In human studies, body mass was significantly reduced in lowlanders after hiking or expedition at altitude (Major and Doucet, 2004). Furthermore, fat mass and body weight were reduced to a greater extent in obese persons after several weeks of mild physical exercise in normobaric hypoxia performed at the same relative intensity when compared to normoxia conditions (Wiesner et al., 2010). As indicated in two recent reviews, intermittent hypoxia has been used as an adjunct therapy to enhance weight loss by diet and exercise in obese patients, and an intermittent hypoxia conditioning protocol has been proposed for targeting both weight loss and aerobic capacity improvement (Urdampilleta et al., 2012; Verges et al., 2015). In animal studies, both exercise training and hypoxia significantly reduced body mass, and the additive effects of both treatments were found (Bigard et al., 1991; Chiu et al., 2004). However, both animal studies did not use an obese animal model.
A strength of our current study is to observe the combined effects of continuous hypoxic living (which mimics altitude living in humans) and exercise training on obesity. Another strength is that we directly measured leptin and leptin receptor in intra-abdominal adipose tissue, which can lead to future investigations of underlying mechanisms of the changes in energy regulation.
Although we did see hypoxic living plus exercise training, compared to either hypoxic living alone or living and exercise training in normoxic conditions, resulted in a lower Lee index, we did not see the same group differences in fat pad weights, possibly due to our small sample size. It is a little difficult to interpret the opposite changes in adipose tissue leptin between the SH, TN (slightly decreasing) and TH (significantly increasing) groups; probably, hypoxia, and exercise have a synergistic effect in stimulating leptin production in adipose tissue. Although the trend of changes in serum leptin was similar to that in adipose tissue leptin, no significant group differences were seen in serum leptin; since only one fat pad was collected for measuring adipose tissue leptin, changes in leptin in other fat depots will need to be measured to understand the overall picture and the influence of adipose tissue leptin to the circulating leptin levels. In the current study, food intake and metabolic rate were not recorded, although these factors could potentially affect weight changes in the current study. Additionally, inclusion of a real control group at each time point would further strengthen the study design and help understand our findings.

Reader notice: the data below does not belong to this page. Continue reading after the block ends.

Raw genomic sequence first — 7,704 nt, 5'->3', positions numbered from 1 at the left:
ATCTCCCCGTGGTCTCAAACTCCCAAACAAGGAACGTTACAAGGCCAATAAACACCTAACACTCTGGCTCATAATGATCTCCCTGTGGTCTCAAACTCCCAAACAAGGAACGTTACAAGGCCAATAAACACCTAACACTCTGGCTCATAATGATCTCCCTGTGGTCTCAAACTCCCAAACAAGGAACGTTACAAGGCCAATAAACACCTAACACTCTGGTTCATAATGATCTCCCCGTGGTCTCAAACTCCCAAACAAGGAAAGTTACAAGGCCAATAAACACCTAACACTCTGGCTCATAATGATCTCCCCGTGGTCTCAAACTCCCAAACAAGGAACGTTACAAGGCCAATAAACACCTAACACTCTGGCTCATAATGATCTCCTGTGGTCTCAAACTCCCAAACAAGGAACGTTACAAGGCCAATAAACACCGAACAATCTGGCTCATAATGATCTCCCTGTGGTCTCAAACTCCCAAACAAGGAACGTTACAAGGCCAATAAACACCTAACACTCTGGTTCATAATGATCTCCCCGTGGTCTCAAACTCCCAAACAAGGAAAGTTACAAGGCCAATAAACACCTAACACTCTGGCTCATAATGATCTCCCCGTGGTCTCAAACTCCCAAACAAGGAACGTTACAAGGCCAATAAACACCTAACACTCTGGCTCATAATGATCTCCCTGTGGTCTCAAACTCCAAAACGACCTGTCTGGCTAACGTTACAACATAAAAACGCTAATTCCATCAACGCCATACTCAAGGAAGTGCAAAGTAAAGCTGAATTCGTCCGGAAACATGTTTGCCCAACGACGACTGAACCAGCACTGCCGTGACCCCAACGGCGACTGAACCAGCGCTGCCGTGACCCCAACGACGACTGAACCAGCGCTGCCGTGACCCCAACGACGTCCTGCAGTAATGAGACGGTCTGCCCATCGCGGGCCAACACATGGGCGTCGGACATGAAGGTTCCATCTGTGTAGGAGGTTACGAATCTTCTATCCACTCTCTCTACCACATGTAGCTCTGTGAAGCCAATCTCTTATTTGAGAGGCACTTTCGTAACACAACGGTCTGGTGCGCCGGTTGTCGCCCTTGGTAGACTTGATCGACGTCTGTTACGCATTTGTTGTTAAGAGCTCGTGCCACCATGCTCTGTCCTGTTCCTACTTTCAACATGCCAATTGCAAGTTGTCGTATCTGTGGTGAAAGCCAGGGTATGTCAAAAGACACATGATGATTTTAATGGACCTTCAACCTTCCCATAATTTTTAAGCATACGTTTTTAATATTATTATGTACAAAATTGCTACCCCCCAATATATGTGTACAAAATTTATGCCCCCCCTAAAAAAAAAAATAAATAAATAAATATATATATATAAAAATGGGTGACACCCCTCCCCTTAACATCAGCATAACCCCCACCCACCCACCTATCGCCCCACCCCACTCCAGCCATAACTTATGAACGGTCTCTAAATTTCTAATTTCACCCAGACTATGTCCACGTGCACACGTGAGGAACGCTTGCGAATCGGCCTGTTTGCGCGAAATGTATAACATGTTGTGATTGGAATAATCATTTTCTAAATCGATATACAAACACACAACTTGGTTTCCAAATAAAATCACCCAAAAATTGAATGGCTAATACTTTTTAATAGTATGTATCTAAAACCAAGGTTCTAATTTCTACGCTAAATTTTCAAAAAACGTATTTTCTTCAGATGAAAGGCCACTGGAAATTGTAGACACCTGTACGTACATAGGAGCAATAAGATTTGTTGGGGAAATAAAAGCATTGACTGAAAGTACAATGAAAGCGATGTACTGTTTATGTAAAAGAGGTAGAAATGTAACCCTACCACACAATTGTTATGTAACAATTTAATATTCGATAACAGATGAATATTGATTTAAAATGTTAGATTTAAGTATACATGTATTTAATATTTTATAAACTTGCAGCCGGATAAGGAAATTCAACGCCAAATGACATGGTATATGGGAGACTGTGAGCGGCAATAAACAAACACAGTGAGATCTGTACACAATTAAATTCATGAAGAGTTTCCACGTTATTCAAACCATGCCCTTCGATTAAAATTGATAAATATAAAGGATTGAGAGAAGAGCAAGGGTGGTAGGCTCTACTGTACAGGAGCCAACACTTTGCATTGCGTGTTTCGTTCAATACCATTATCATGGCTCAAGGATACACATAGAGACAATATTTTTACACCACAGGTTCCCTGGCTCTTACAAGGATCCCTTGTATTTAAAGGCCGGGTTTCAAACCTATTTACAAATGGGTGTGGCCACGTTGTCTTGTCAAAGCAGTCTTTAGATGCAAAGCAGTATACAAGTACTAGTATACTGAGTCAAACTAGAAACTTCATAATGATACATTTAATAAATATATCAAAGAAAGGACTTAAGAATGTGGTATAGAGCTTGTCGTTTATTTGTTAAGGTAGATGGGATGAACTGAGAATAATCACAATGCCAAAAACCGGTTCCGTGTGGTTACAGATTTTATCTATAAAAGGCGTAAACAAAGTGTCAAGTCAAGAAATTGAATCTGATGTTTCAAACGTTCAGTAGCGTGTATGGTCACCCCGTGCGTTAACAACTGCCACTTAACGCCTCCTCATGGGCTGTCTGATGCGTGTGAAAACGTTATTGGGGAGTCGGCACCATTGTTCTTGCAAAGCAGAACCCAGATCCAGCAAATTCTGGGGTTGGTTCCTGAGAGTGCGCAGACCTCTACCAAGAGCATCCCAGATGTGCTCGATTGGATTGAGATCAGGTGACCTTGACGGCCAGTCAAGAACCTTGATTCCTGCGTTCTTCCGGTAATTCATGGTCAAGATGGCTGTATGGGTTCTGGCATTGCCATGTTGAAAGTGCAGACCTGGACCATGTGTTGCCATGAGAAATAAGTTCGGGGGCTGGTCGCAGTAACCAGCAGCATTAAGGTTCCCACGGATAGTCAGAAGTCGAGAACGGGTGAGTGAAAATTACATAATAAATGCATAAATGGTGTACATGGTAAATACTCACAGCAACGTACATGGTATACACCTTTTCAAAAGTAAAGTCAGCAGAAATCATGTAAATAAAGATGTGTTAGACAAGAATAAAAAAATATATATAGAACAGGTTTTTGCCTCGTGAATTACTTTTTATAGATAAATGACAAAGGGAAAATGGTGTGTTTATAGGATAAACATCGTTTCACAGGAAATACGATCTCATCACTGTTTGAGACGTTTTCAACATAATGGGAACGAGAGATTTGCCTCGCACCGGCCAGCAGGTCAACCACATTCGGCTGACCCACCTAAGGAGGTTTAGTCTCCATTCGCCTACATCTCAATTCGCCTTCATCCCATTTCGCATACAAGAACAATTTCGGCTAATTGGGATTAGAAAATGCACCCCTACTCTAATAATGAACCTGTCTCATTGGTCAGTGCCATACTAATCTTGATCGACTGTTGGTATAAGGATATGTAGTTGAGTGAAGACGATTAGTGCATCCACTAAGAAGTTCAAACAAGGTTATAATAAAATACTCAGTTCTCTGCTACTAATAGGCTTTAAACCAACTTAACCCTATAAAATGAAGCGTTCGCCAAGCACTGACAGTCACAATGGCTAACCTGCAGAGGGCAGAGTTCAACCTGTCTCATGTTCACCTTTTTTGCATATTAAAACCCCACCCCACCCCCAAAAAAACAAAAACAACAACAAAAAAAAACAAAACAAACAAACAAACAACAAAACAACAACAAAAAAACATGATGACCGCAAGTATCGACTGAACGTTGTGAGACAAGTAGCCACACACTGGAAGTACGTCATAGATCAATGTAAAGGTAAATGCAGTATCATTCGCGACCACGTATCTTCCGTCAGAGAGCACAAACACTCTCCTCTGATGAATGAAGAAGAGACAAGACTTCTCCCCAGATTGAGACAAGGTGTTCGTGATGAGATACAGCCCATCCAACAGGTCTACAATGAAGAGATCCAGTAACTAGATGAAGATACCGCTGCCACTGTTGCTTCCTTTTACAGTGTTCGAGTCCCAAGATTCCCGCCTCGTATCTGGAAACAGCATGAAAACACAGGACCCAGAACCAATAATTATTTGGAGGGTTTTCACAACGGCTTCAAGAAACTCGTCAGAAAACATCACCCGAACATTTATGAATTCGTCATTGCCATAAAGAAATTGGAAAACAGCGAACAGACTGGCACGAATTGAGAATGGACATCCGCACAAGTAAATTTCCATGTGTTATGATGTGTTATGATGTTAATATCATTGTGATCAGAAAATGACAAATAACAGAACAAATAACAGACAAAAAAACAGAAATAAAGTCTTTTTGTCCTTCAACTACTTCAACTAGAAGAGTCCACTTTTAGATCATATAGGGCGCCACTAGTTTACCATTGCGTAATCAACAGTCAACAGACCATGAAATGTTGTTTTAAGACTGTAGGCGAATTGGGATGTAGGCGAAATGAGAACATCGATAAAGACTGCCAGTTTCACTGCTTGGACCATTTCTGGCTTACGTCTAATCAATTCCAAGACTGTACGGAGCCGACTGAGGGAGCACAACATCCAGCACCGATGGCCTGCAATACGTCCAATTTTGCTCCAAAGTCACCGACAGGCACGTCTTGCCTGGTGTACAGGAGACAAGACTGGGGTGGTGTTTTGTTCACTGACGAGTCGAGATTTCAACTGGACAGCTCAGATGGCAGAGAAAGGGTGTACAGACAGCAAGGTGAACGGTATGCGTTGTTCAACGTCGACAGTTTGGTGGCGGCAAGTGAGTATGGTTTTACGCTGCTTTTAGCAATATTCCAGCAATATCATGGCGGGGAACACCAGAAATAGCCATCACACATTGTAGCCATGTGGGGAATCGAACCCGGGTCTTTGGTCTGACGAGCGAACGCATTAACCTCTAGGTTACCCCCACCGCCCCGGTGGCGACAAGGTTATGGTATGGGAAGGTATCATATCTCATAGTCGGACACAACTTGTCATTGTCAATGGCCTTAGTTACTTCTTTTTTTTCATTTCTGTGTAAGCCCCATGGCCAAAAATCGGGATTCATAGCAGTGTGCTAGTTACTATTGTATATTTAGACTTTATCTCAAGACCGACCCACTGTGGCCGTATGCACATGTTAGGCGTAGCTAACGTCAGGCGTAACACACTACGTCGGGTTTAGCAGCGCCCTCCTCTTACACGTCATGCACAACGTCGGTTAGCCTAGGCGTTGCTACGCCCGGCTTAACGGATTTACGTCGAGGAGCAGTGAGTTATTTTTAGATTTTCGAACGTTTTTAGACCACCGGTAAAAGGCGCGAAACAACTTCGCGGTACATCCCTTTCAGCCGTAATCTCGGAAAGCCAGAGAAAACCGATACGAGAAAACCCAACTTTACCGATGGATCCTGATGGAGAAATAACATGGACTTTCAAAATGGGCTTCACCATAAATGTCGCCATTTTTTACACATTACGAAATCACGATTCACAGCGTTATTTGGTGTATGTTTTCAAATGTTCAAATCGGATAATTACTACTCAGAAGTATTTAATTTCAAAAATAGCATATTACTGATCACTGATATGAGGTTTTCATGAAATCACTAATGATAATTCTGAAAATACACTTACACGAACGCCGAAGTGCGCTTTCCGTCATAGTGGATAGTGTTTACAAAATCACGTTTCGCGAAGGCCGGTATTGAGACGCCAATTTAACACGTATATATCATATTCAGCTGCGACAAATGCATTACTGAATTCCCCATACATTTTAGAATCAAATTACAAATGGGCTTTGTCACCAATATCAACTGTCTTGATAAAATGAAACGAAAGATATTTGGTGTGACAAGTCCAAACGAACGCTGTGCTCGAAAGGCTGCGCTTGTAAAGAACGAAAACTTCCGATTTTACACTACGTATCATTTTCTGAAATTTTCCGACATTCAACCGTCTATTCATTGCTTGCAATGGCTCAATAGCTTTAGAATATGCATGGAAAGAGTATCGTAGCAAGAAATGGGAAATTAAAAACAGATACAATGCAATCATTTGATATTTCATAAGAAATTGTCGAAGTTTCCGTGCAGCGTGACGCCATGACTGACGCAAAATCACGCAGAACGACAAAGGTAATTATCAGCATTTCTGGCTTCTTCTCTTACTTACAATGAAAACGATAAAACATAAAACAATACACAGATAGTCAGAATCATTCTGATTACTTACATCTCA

In conclusion, 3–4 weeks of hypoxic living and treadmill exercise, compared to hypoxic living alone, or living and exercise training in normoxic conditions, resulted in a lower Lee index, and higher adipose tissue leptin/leptin receptor levels in obese rats. Future studies are needed to confirm these findings in human studies and to clarify the mechanisms through which exercise in hypoxic conditions results in changes in body weight and energy-regulating hormones.
YL, LZ, JX, and ZH acquired the data; YL, LF and TY analyzed and interpreted data; YL and TY drafted the manuscript; YL, MX and LF were responsible for study concept and design; YL and LF obtained research funding.
Conflict of Interest Statement
The authors declare that the research was conducted in the absence of any commercial or financial relationships that could be construed as a potential conflict of interest.
This study was supported by grants from the China Institute of Sport Science (08-11) and from the National Natural Science Foundation of China (31471139). The experiments comply with the current laws of the countries in which they were performed.
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Keywords: hypoxia, exercise, adipose tissue, leptin, leptin receptor
Citation: Lu Y, Feng L, Xie M, Zhang L, Xu J, He Z and You T (2016) Hypoxic Living and Exercise Training Alter Adipose Tissue Leptin/Leptin Receptor in Rats. Front. Physiol. 7:554. doi: 10.3389/fphys.2016.00554
Received: 17 August 2016; Accepted: 03 November 2016;
Published: 23 November 2016.
Edited by:Tadej Debevec, Jožef Stefan Institute, Slovenia
Reviewed by:Samuel Verges, Université Joseph Fourier, France
Caroline Sunderland, Nottingham Trent University, UK